It’s been a challenging six years for Gari-Lynn Smith. In 2006, she lost her husband during an IED explosion in Iraq.
Then, two years later, she learned that some of the remains of her husband were cremated and then sent to the King George County Landfill in Virginia, along with the remains of about 270 other soldiers.
"I never in a million years dreamt that I would be in a landfill saying goodbye to the last piece of my husband," Smith said. But that is exactly what she did Sunday, at a ceremony for the unveiling of a plaque outside the King George County landfill.
"I can't help but think this never should have happened in the first place," Smith told the crowd of about a hundred gathered.
"Seeing the widow outside the landfill sign is just heartbreaking," Rosie Gagnon, a wife of an active duty navy man, said.
The plaque reads: For honor, respect, and in memory of those American service members known but to God. Who paid the ultimate sacrifice for our freedom. We are ever grateful.
Smith said that the plaque was possible because of donations and community support.She added that her work is not finished.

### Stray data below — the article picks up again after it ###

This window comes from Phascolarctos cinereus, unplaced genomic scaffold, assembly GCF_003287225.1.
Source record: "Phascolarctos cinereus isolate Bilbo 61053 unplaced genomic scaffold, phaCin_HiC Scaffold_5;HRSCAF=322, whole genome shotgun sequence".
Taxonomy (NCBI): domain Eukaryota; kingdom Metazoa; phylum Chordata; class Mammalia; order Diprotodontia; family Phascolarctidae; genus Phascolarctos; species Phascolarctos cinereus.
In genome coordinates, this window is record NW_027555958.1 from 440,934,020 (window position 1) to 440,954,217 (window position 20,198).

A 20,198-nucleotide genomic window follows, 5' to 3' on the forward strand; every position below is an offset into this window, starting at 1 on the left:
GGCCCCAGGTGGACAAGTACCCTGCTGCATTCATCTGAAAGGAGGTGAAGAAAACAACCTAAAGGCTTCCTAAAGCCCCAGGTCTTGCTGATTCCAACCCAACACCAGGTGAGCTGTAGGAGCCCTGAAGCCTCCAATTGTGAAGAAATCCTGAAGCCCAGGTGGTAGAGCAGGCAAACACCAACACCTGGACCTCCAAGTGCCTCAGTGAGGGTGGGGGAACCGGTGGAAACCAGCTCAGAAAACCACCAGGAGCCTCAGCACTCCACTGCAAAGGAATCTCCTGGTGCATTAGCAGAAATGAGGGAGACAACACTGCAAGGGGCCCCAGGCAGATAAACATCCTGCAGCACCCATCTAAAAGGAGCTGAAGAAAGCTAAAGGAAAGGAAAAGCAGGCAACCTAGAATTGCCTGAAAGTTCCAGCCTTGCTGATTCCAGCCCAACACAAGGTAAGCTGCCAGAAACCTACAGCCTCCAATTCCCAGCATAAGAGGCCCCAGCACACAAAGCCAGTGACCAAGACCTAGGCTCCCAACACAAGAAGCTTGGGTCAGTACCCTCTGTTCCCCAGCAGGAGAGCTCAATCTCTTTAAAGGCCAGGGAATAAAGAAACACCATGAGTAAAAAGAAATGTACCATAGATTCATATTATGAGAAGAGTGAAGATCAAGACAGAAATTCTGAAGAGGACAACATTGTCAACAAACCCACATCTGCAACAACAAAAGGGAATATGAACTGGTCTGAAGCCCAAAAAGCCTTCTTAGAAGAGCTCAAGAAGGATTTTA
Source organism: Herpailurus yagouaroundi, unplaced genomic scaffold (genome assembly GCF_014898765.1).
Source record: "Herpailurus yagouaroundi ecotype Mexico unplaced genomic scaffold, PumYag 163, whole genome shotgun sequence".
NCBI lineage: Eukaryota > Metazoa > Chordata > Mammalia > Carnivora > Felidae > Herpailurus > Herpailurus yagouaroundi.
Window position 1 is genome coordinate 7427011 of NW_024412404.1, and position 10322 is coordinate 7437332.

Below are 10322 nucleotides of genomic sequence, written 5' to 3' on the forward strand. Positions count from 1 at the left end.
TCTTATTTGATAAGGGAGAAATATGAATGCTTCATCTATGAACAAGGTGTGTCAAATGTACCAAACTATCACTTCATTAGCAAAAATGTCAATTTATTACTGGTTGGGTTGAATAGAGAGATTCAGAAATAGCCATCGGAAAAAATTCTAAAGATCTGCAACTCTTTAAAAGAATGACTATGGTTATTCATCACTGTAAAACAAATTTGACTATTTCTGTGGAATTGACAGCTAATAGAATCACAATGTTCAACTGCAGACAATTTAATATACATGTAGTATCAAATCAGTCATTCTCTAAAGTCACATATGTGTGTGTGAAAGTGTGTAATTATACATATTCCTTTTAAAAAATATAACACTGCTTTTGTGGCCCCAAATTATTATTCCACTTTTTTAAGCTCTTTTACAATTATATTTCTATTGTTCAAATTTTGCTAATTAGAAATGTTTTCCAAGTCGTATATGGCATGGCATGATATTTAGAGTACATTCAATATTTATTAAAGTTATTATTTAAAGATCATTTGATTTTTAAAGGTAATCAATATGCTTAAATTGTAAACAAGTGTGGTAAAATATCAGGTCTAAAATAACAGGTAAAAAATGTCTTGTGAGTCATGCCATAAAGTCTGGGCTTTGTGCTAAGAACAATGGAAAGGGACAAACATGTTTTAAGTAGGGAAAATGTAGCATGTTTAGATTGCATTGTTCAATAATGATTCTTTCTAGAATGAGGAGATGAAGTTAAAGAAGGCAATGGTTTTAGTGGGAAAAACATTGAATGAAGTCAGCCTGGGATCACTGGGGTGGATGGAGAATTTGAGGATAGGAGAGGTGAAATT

"There's a lot more I'm crusading against to fix," Smith said.
Her work has been instrumental in changing military procedures to ensure that any remains found of a solider after the funeral occurs is to be cremated and buried at sea, she said.
Also, a new mortuary commission will be established to ensure soldiers who pay the ultimate sacrifice to the country are never again treated the same way.
The landfill manager said his plant had no idea that the military was sending him ashes of human remains.
"As proud as I am of my landfill - it's no way to be buried," Thomas Cue said.
This story has been reported by national news outlets including CBS News. A link to their Evening News story is here